Warholian Paradox in Maos

Although most of Warhol’s art presents extreme repetition and mundane objects, they are never perceived by us in simple ways.  In his Death in America, Hal Foster describes Warhol’s art as being full of oxymorons –“referential and simularcral, connected and disconnected, affective and affectless” (Foster, 39).  Such so-called “Warholian paradox” is particularly shown well in many of Warhol’s portraits of celebrities.  I would like to talk about one of the portraits, Mao (1972).


In 1972, Warhol produced a series of differently-sized silkscreens, all based on the massive portrait of China’s then Chairman, Mao Zedong, which still hangs at Tiananmen Square.  However, rather than reproducing the portrait exactly, he painted abstract or arbitrary colors on blank canvases before running a black-ink silkscreen over this painting. In this way, no two paintings are exactly the same (Cornita, 2011)

As in many of his other portraits, although he used the photographic print as the base, he never utilized all of the “photographic information.”   He totally ignored the symbolic conception of the original portrait, Mao’s political power and in China and identity as a communist authority.   Instead, by the use of highly contrasting colors and “feminizing” effect – which makes Mao look if he were wearing lipstick and eye shadow – he transformed the macho leader’s propaganda image to a portrait of a foppish middle-aged man.  Surely, these paintings, produced without any understanding of the symbolic meaning and identity, the original portrait just seems as a pure commercial product which makes fun of the notorious political celebrity in order to please the consumers, us who are in the opposite side of communists.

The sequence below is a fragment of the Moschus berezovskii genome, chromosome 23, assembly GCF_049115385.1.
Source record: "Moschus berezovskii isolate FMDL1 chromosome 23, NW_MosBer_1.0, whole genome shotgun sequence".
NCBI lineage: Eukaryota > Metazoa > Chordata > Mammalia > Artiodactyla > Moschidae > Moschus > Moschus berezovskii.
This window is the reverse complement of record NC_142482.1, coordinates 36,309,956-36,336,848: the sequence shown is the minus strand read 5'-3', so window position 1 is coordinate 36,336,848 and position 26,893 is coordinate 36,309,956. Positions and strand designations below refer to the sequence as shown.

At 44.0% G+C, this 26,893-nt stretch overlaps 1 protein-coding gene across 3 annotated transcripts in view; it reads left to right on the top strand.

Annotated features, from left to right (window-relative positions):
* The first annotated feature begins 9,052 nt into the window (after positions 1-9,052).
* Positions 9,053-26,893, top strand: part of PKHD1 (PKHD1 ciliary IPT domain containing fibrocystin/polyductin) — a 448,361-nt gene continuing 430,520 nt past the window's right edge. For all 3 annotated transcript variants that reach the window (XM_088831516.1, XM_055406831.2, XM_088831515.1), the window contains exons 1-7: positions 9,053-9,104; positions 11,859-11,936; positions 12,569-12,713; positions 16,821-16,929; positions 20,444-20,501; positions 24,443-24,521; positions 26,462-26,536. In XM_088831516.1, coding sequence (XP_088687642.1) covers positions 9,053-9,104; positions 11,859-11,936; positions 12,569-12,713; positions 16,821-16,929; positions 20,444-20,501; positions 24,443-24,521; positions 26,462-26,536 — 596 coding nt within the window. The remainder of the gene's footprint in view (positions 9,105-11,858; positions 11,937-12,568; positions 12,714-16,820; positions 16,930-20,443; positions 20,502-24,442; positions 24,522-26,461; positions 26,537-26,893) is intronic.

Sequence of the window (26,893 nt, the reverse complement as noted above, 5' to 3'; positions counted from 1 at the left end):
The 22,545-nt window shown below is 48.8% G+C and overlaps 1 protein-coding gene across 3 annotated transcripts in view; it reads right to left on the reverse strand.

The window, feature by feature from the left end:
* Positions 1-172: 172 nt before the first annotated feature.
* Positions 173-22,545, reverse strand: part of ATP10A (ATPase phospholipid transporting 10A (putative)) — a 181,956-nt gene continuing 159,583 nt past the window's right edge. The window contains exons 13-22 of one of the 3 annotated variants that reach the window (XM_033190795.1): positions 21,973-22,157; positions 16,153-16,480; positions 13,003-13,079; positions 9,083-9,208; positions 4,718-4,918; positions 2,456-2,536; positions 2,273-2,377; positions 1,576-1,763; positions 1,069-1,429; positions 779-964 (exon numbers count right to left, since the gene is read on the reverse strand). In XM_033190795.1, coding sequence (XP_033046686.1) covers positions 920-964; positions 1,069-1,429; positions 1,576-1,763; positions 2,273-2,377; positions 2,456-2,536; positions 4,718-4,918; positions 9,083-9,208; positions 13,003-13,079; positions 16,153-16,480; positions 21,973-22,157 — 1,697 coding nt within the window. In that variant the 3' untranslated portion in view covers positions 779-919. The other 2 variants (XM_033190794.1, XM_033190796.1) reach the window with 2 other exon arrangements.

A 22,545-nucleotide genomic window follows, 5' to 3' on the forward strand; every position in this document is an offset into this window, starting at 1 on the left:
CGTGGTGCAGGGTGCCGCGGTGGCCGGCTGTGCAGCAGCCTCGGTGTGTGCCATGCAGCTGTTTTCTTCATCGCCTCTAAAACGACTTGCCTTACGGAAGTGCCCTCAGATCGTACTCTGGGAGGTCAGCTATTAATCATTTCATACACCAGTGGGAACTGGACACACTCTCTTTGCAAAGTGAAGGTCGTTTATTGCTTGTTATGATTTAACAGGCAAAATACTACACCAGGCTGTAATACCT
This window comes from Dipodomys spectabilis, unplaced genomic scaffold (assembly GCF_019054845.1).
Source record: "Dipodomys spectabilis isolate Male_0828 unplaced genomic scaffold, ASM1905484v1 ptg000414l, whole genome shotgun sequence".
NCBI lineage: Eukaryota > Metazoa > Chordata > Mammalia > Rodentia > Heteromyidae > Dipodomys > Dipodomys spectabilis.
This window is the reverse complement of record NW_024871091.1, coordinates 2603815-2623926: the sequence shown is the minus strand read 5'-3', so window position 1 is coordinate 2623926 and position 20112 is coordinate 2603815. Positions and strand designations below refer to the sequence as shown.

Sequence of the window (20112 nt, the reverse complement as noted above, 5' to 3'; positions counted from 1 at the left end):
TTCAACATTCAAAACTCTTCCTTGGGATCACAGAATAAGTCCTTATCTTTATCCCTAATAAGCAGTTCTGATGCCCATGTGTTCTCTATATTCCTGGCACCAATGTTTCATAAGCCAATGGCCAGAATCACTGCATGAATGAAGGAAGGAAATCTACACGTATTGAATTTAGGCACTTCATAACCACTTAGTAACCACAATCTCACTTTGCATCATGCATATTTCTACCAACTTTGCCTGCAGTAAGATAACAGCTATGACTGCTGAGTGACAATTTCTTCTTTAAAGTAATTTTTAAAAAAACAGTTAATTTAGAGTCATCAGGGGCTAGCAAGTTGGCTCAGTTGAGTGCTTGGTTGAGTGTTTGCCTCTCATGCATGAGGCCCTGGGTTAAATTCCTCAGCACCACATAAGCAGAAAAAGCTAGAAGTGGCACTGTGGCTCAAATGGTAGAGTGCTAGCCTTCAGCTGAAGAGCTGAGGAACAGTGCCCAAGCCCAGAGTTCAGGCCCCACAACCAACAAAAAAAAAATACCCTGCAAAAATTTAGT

Of course, they might be more than just that.  According to Foster, Warhol’s use of compulsive repetition suggests “obsessive fixation of the object in melancholy” (Foster, 42).  As for Warhol’s series of repetitive pictures portraying traumatic events, disasters, Foster sees that the repetition plays a role to “reproduce the traumatic effect” (Foster, 42).  Likewise, the series of Mao’s portraits might be seen as emphasizing the political persona of Mao rather than deconstructing it, or, as Foster puts it, they “wards [the audience] away of the [political identity, meaning of Mao] and opens [them] out to it” (Foster, 42).

Also, the diversity in colors and sizes in the portraits might reflect the idea that our symbolic conceptions of Mao cannot be generalized, which contradicted to what the original portrait was intended – the universalization of Mao’s image as politically authoritative.  In the end, we might interpret Warhol’s portraits of Mao as observing, reflecting, questioning, challenging, and ignoring the socially constructed meaning of “Mao” at the same time.

<Work cited>

1. Foster, Hal. “Death in America,” October 75 (1996). The MIT Press.

2. Cornita, Jenny. “Warhol’s Mao”. W Magazine. Jan, 2011.